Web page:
The ambassador hung up the phone and said this meeting had been expressly directed by the State Department. Pakistan’s foreign minister had just called to express “shock and horror” at what had happened. He hoped the United States would be able to trace the perpetrators and take action against them, and said President Pervez Musharraf would be on television soon to say the same thing. The State Department Operations Center, she continued, was warning of attacks on overseas diplomatic missions and many embassies had decided to close until the situation clarified. “What should we do?” she asked. I replied immediately that closing the embassy was absolutely the wrong message to send. If we hunkered down in place, Pakistanis would interpret this as a sign of fear. We should project strength and confidence by remaining open for regular business and attend all scheduled social functions to “show the flag.” The others agreed. The meeting was interrupted by a call from Secretary of State Colin Powell. She hung up, paused briefly to collect her thoughts, and turned to us. The crisis, she emphasized, was in Washington, not overseas. We needed cool heads and not to let our emotions get away from us.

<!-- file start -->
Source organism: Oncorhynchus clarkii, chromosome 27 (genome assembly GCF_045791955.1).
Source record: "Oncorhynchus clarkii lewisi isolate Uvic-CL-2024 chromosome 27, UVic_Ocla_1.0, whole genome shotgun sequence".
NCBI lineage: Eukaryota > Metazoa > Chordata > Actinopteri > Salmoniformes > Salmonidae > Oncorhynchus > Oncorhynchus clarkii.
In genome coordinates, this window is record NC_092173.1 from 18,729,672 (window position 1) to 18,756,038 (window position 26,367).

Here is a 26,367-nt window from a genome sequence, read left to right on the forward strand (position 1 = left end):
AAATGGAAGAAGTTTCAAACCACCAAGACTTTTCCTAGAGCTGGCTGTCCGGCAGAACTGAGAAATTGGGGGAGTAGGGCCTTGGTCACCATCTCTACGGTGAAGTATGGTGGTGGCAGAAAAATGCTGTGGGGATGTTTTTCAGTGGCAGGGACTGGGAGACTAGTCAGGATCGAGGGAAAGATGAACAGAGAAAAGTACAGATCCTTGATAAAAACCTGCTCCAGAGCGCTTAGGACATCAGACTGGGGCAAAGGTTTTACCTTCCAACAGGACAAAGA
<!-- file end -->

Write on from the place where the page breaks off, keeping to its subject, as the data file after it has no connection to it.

I wore my uniform to the embassy the next day for a later call at General Headquarters with Maj. Gen. Tariq Majid, the director general for military intelligence and my classmate from the Pakistan Army Staff College course I took in 1982. I had prepared a lengthy list of talking points and questions. I began by mentioning the condolence calls from a wide variety of Pakistanis that had lit up the embassy switchboard all morning. But what was most needed now, I continued, was not condolences, but genuine cooperation from Pakistan in tracking down the perpetrators. Not since the Civil War, I emphasized, had Americans witnessed such destruction on their soil and the level of emotion in the country was as great if not greater than after Pearl Harbor. I then read off my long list of questions and asked for his response. Tariq first offered his personal condolences and said that everyone in Pakistan condemned the acts, even the anti-western Urdu press. He admitted bin Laden was the most likely suspect, but opined it was wise to look in all directions rather than concentrate solely on the most likely. In any case, he added, there was obviously a complete intelligence breakdown on the U.S. side. That four hijackings could take place within one hour with three targets hit simultaneously indicated a high degree of sophistication. “We’ve been hurt as well,” he complained, “our strategic interests have likewise been damaged.” As Tariq deftly segued into the familiar Pakistan-as-victim theme I had grown used to hearing, I realized that no decision on U.S.-Pakistani cooperation had yet been made by Musharraf. I politely thanked him for his time and departed.